‘Close to the sea, but sheltered from it by a bluff’ wrote Nikolaus Pevsner in 1951 in his trademark terse prose. Such understatement does little to introduce this building, the church of St Winwalloe at Gunwalloe on the west coast of the Lizard Peninsula. It is fortunate that the volume’s later contributing author, Peter Beacham, editing and updating it in 2014, adds exactly what Pevsner had missed but what appears obvious to even the most casual visitor. ‘Even for Cornwall’, the sentence now begins, ‘an especially romantic site for a church, on its own on the edge of a sandy cove but sheltered from the sea by a bluff’. Without this giant rock and its attendant spikes of slate to break the waves I doubt the building would last much more than one Cornish winter. ‘So close is the building to the shore’ wrote the vicar in 1870, ‘that the waves have frequently broken away the walls of the churchyard’. A neatly-lettered sign hangs above the door in the porch: St Winwaloe, it says (one ‘l’), The Church of the Storms. (more…)
Robert Harbison’s exploration of the discontinuous, the broken and the forgotten in the arts reveals how we connect with places and physical objects to find a home in or among them, uneasy as that often is.
‘What is it in the air of the present that makes us suspicious of works or histories that are too smooth, too continuous?’ So begins Robert Harbison’s meditation on fragments, architectural, sculptural, textual and otherwise. Like ruins and fragments themselves which reveal the bones beneath the architectural artifice or hint at the existence of wholeness elsewhere, Harbison’s narrative is a thoughtful inquisition, peeling back the visible to question the invisible at every turn. Profound are some of the answers too. In terms of creativity, imagination and simply finding a footing in the physical world it seems that ruins have much to offer.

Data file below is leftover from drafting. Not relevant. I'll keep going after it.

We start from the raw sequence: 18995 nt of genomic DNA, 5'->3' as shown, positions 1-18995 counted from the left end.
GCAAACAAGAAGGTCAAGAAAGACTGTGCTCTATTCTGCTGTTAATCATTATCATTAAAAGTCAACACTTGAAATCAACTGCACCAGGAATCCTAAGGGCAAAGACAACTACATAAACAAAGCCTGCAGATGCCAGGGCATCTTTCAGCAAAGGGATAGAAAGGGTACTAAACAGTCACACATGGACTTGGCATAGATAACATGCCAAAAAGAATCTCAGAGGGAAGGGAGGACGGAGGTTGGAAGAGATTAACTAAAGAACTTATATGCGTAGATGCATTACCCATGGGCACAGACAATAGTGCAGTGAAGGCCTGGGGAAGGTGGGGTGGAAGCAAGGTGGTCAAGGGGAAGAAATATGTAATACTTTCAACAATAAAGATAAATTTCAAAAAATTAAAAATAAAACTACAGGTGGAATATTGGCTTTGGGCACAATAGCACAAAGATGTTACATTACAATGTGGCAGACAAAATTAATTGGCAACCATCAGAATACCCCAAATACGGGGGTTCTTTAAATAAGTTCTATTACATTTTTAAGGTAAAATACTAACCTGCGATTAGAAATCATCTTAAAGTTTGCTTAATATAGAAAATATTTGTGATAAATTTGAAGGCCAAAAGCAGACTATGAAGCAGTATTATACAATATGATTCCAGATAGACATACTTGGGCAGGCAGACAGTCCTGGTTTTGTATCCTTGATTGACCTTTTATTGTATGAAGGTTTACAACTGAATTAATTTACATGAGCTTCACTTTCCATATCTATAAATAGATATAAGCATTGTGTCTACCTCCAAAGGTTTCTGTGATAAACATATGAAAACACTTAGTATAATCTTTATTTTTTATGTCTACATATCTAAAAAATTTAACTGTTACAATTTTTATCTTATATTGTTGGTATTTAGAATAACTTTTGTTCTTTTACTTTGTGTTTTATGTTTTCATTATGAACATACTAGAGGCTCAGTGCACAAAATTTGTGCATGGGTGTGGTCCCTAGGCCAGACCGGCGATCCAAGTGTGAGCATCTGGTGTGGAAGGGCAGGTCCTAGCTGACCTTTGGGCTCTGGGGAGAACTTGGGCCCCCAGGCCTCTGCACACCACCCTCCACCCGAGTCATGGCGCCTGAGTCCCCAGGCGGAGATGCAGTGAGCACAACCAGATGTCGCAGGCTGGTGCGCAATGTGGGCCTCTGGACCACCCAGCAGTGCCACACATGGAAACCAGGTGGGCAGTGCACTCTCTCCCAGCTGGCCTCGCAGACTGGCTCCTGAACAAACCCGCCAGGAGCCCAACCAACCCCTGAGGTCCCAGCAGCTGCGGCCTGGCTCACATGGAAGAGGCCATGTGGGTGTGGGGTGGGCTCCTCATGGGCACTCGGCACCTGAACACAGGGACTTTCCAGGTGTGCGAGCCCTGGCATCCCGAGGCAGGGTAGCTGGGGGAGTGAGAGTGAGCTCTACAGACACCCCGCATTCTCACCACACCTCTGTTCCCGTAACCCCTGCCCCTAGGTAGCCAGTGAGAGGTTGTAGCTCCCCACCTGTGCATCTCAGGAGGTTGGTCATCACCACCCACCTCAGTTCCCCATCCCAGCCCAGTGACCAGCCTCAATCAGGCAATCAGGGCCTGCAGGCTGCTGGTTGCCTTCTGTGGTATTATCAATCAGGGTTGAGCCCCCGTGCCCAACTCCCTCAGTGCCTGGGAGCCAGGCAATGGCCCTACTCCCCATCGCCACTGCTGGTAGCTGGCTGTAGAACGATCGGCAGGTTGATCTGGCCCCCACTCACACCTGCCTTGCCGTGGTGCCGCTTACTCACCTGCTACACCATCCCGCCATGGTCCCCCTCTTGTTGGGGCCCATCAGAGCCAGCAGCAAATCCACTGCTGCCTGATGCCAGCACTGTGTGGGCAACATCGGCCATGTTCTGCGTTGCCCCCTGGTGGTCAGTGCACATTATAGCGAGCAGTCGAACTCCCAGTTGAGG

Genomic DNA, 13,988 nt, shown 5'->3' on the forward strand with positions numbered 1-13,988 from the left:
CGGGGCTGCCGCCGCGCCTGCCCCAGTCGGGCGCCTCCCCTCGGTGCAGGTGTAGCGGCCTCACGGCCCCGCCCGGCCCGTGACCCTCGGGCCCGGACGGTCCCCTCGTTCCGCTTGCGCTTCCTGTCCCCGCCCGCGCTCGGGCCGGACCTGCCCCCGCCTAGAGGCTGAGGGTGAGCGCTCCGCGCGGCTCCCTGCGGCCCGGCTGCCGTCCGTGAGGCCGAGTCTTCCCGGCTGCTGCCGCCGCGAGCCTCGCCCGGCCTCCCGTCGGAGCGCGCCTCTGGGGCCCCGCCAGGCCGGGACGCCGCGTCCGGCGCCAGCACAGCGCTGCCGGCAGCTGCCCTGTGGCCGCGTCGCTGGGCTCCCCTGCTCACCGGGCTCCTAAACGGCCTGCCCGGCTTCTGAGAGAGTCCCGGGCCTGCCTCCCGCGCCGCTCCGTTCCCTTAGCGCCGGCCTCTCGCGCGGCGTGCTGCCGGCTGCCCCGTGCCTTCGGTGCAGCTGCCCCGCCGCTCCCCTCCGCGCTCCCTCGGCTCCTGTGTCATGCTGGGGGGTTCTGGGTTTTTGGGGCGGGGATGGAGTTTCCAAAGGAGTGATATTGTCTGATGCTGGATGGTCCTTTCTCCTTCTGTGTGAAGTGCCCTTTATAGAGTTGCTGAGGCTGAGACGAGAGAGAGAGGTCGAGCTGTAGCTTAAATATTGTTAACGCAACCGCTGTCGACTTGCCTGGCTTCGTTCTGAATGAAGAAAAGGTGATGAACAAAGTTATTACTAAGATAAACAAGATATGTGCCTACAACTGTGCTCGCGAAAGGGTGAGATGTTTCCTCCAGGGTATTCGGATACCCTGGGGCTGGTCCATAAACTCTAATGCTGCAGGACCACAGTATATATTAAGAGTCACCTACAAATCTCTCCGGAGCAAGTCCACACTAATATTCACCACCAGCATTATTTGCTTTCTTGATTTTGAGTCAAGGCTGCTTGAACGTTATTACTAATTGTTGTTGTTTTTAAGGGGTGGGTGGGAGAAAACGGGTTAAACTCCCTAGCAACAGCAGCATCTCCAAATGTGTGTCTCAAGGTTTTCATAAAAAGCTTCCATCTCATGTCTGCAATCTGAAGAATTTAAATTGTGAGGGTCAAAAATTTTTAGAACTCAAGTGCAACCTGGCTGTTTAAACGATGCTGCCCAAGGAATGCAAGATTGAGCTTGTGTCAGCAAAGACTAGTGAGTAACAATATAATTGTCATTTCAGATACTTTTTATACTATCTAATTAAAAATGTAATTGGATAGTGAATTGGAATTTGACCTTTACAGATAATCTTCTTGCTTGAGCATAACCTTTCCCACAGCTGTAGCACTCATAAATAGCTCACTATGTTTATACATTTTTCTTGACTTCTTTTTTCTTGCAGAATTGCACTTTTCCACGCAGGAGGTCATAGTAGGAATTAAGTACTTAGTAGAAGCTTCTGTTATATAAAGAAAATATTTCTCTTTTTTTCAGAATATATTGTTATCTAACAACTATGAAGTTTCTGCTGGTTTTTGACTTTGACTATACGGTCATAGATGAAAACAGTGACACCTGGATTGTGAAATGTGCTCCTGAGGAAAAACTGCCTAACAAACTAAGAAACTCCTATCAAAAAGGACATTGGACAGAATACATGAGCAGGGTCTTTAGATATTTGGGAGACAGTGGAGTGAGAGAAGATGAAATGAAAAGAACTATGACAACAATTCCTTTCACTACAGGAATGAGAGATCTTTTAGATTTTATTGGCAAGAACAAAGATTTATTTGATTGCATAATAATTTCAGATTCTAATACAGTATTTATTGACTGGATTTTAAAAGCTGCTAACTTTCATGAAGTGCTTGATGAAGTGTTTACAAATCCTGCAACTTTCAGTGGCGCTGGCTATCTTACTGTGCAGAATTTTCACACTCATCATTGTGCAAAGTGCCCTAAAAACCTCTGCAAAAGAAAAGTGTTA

In May 1958 the historian Peter Pool wrote the following to preface a short booklet entitled ‘Legends and Traditions of Zennor’:
‘Although in the century since the coming of the railway Cornwall has lost most of its individuality, its remoteness has throughout history tended to make it a place where old ways and old beliefs have lingered longest. Furthermore, such things have always tended to be best preserved in the Lands End Peninsula, also called West Penwith, nowhere more so than in the ‘High Country’, the name given to the beautiful parish of Zennor and its neighbours, Towednack and Morvah’.
Most of the medieval sculpture we see today is incomplete. This is because it has often lost its surface finish of bright colour – paint and gilding – which was perhaps the most important aspect of the work in the eyes of our medieval ancestors.
Our expectation of sculpture today is that the viewer should be able to see the primary material out of which it is made. This derives from a post-medieval (specifically eighteenth- and nineteenth-century) attitude that valued ‘truth to materials’ above all else. By contrast, in the Middle Ages, viewers did not consider the interior, primary material to be the true form, but rather the exterior polychrome layers.
Dead Man’s Bay, Dark Ashburton, Fossil Clouded Petitor, Plymouth Black, Pomphlett, Devon Siena, Prince Rock, Little Beltor Pink, Red Ogwell. The names are as diverse as the colours and textures of the stone to which they refer: Devon marble. Not a true marble, it’s quarrying and working was nevertheless an important aspect of the Devon economy throughout the nineteenth and early twentieth centuries. (more…)
Little Toller continue to push the boundaries of landscape and nature writing with the publication of Beyond the Fell Wall by Richard Skelton. Essentially a long poem divided into thirty-one sections, some in prose, others in blank or concrete verse, it is a small book with grand ambitions. These are apparent from the start, both visually – the front cover features a dynamic linocut by Michael Kirkman, as well as illustrations throughout – and in some of the opening lines: (more…)
Carved stones connect us to landscapes. Through the material, they connect us to a physical one; through the technique of its production and where it is placed, a human one; through the image itself, often a spiritual one. They are points in time and through time that allow us to sense the past and allow the past to leak into the present. Over time, these records of human interaction with the land become more and more precious, documents of moments lived hundreds of years ago. In turn, they, like the medieval churches where they are often found, become part of the landscape themselves, weathering back into it, taking the secrets of the centuries with them. Stone sculpture and landscape are inextricably linked. (more…)